Trump's not-so-secret anti-IS plan: torture and more brute force

Trump's not-so-secret anti-IS plan: torture and more brute force
The White House is planning tougher tactics to defeat the Islamic State group, officials said on Friday.
2 min read
27 January, 2017
Trump has repeatedly mentioned a 'secret plan' to combat IS [AFP]

US artillery could soon land in Syria to combat Islamic State militants, officials said on Friday, as the White House drafts a presidential directive to devise a tougher approach to tackle the IS threat.

Newly-inaugurated President Donald Trump, who has mentioned a ‘secret’ plan to defeat IS several times during his presidential campaign, will demand new tactics be delivered to him within 30 days, officials said according to the New York Times.

Trump’s somewhat fiery election campaign revolved around protecting US borders, and the business-tycoon has pledged to bolster the Army, Navy, Air Force and Marine Corps after taking office.

On Wednesday, Trump defended CIA torture techniques amid reports that he intends to reinstate the use of CIA secret prisons, also known as “black sites”.

In an interview with ABC News, Trump said he believes torture works and that "we have to fight fire with fire."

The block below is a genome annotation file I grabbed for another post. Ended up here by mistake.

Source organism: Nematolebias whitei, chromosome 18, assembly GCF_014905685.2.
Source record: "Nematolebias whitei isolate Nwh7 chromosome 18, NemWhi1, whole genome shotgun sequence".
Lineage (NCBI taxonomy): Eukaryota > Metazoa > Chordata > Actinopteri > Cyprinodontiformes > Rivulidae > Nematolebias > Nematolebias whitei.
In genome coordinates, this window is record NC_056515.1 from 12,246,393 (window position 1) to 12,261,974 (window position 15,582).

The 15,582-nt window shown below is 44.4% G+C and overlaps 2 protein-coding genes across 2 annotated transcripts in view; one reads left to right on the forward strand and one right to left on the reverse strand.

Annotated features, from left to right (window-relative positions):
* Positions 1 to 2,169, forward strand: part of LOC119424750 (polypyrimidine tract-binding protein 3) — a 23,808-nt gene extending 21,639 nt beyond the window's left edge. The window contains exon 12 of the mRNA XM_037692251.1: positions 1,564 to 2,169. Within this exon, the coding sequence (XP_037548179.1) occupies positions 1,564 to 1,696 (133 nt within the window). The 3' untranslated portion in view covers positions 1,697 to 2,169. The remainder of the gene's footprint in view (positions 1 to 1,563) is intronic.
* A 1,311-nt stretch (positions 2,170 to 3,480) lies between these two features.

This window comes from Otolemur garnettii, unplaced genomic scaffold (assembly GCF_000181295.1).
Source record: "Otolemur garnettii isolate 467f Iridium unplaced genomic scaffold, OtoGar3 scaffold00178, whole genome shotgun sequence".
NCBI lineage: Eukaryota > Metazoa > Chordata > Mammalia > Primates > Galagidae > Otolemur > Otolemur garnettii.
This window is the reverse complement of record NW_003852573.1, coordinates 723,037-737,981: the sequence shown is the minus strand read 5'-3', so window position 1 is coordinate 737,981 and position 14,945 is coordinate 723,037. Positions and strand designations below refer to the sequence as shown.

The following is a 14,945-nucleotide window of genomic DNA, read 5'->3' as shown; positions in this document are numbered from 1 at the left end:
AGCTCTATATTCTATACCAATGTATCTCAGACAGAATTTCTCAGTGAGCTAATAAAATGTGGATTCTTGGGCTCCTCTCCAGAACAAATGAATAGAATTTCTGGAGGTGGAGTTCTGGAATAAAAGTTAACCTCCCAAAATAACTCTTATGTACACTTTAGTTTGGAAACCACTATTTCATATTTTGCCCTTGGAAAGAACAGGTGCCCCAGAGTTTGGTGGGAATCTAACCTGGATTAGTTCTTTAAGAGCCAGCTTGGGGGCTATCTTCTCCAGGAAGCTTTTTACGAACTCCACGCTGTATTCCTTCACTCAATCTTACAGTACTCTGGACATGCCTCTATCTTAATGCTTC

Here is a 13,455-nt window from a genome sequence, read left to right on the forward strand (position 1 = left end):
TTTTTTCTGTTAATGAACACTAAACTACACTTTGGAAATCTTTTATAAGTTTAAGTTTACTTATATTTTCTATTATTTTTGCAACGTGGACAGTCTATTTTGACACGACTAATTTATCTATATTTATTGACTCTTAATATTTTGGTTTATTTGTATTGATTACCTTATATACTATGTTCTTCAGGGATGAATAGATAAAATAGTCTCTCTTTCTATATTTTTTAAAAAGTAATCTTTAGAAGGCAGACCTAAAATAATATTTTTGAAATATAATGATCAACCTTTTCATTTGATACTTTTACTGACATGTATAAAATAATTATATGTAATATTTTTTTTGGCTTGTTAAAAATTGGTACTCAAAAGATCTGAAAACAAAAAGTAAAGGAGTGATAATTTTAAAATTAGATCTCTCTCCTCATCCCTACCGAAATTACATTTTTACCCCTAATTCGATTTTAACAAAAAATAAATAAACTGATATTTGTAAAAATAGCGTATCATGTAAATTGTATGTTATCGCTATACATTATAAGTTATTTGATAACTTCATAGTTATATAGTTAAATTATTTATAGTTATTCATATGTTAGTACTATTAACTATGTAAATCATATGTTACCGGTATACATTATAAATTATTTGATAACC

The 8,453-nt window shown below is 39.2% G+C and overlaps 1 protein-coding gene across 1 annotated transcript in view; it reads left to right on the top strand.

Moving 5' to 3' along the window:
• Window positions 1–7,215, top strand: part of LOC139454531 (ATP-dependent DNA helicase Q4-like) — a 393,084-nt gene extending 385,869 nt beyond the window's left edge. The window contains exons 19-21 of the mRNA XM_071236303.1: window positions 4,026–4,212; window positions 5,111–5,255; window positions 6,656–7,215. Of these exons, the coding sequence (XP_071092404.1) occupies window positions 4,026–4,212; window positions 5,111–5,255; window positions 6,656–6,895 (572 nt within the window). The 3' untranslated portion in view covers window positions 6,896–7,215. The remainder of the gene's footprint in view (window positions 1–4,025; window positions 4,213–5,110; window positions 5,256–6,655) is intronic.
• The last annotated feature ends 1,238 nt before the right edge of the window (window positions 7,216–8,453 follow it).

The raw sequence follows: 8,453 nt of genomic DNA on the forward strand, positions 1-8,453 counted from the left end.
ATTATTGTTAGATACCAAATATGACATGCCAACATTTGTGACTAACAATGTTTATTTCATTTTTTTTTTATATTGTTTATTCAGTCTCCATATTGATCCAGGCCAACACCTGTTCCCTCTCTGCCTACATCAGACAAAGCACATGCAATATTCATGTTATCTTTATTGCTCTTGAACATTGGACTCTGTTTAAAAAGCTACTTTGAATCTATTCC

The Republican president went on to say that the Islamic State group "chop off the citizens' or anybody's heads in the Middle East, because they're Christian or Muslim or anything else."

“We have that and we're not allowed to do anything. We're not playing on an even field," he added.

Trump said he will confer with Defence Secretary James Mattis and CIA director Mike Pompeo to determine if they want to use torture techniques and what can be done legally.

The AP obtained the draft order from a US official, who said it had been distributed by the White House for consultations before Trump signs it.

The official wasn't authorised to speak publicly on the matter and demanded anonymity.

The order would also reverse America's commitment to closing the US detention facility in Guantanamo Bay, Cuba, and instruct the Pentagon to send newly captured "enemy combatants" to the site.

However, the White House sought to distance itself from the draft order on Wednesday afternoon, amid growing opposition to its contents by lawmakers and senior US figures.

White House spokesman Sean Spicer said the draft "is not a White House document," adding that he has "no idea where it came from."